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Vance also maintains that hillbilly patriotism, or “love of country,” was unfathomable—perhaps even funny—to “people on the Acela corridor.” (189) Barack Obama was viewed from Middletown as an alien, a President who “strikes at the heart of our deepest insecurities.” Moreover, when the mainstream media defended Obama against the ridiculous accusations of the “birthers” that Obama had not been born in the U.S. and was thus not eligible for the presidency, people Vance knew in Middletown believed that “the free press—that bulwark of American democracy—is simply full of shit.” (191-192)
In looking towards the future, Vance returns to the social sciences, this time citing a study showing that “no group of Americans [is] more pessimistic than working-class whites,” and another finding economic opportunity and the prospects of social mobility for children in the United State unequally distributed geographically, with kids in the South, the Rust Belt, and Appalachia continuing to struggle. Among the factors cited to explain this are the prevalence of single parents and income inequality, which suggests to Vance that social services need to be reformed so that they can actually help children like the ones he grew up with.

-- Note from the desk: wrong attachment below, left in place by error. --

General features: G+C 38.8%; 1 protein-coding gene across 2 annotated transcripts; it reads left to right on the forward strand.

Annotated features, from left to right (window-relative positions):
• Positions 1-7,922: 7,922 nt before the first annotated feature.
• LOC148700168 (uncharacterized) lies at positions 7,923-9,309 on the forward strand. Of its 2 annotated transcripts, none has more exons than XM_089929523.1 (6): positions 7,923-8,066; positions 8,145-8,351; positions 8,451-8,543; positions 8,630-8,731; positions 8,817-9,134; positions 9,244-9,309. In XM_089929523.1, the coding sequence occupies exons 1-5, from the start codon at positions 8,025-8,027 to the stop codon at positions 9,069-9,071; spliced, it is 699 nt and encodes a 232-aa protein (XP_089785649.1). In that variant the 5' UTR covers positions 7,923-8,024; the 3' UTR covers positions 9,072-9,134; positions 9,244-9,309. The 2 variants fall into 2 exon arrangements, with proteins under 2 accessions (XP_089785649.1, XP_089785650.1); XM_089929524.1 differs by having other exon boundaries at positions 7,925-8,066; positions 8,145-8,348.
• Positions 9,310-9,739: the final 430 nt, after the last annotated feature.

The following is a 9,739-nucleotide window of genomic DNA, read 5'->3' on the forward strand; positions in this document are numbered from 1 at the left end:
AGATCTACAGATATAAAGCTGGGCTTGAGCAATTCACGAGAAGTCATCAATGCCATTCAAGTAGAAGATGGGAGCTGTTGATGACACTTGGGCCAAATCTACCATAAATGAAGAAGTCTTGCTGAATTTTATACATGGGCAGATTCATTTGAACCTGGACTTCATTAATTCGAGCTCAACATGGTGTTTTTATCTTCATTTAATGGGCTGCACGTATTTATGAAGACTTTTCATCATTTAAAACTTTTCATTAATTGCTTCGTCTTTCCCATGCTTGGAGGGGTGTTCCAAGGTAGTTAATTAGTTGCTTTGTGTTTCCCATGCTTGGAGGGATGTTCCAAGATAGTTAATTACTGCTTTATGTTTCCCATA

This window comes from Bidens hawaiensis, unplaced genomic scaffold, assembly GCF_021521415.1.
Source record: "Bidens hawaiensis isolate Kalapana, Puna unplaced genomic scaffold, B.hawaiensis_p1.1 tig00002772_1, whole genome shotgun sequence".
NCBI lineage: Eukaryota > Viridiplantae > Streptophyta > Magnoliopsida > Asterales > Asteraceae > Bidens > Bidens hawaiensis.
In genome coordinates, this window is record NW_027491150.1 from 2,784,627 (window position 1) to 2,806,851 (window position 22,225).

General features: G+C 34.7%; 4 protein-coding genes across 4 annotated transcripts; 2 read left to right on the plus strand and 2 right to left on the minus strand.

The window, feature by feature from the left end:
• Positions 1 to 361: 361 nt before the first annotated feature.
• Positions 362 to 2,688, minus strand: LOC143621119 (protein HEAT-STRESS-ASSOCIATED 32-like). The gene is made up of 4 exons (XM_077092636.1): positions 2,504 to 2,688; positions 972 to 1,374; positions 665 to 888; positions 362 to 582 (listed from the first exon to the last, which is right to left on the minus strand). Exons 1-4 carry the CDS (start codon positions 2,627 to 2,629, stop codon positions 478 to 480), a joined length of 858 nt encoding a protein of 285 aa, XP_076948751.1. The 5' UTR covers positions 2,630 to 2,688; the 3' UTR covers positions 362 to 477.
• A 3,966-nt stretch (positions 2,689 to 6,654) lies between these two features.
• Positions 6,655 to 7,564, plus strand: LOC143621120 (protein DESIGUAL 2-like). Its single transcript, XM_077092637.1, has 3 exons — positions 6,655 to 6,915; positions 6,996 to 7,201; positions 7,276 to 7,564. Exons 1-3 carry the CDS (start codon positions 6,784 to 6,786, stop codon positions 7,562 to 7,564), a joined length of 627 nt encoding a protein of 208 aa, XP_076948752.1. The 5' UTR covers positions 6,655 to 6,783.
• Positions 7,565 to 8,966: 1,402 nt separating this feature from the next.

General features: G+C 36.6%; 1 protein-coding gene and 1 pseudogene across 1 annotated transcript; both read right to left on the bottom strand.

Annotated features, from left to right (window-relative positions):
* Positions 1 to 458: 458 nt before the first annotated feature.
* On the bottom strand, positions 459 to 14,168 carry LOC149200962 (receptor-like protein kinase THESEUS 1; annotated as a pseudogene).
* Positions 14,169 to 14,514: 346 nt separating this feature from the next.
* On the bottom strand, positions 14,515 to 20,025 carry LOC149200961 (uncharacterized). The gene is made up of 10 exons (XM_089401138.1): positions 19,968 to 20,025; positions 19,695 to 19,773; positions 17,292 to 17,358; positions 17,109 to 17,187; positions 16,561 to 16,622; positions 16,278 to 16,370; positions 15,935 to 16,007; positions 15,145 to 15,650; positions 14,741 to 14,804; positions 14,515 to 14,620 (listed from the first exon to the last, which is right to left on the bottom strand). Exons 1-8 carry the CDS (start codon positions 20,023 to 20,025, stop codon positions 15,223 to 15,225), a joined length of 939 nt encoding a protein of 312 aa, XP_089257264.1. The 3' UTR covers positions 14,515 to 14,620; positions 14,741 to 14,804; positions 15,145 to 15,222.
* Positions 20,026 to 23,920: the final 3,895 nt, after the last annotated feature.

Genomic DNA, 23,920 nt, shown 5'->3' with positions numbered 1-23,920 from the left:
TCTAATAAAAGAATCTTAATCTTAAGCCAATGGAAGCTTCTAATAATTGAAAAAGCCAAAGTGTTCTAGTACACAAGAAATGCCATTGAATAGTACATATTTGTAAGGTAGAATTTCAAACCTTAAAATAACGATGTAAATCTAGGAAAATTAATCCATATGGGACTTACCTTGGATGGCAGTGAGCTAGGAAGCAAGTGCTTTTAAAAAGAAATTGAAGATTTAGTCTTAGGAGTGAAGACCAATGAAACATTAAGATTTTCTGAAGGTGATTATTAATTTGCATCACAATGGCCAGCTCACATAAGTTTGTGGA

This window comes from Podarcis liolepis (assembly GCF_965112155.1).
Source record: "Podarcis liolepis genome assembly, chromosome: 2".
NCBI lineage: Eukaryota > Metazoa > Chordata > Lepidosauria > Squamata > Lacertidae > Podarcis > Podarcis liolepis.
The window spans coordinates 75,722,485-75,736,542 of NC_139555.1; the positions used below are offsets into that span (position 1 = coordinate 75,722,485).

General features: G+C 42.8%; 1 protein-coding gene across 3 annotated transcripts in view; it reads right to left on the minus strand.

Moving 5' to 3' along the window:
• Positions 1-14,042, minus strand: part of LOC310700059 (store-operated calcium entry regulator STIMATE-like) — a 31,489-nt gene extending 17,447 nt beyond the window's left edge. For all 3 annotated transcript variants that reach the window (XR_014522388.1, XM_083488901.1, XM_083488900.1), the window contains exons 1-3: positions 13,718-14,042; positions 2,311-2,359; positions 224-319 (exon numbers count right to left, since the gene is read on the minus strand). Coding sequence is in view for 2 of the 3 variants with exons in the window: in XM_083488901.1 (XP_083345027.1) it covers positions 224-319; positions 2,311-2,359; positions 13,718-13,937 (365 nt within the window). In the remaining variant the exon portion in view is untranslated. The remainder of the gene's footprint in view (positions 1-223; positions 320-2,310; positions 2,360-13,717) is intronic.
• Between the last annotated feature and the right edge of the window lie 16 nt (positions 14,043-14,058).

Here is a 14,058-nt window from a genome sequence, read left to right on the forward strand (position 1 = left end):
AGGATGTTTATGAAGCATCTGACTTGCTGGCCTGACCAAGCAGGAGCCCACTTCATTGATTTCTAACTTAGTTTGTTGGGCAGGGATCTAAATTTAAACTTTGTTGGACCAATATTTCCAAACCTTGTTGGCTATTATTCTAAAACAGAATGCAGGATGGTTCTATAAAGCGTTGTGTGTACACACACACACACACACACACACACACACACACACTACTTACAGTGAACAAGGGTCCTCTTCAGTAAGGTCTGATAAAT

Vance concludes that “the government” cannot “fix” every problem, and that it does no good simply to blame either the President or the government for this systemic failure. Rather, he argues, it is more important to “ask ourselves what we can do to make things better.” (265) And Vance seems ready to take his own advice: he is, according to recent reports, planning a move to Columbus, Ohio, to launch an organization to tackle the opioid epidemic in the region where he grew up.
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Whatever one thinks about J.D. Vance’s prescriptions for administering public policy CPR to the Rust Belt’s white working class, this book is an engrossing read. The account of growing up amid family dysfunction, clashing cultures, and economic decline is powerful—and at times scarifying. The reader eagerly follows Vance’s quest for social and economic redemption, a decent chance to live out the “American Dream,” wondering how he will avoid the fate of so many of his friends and relatives caught up in the clash between “hillbilly culture” and the declining Industrial Midwest.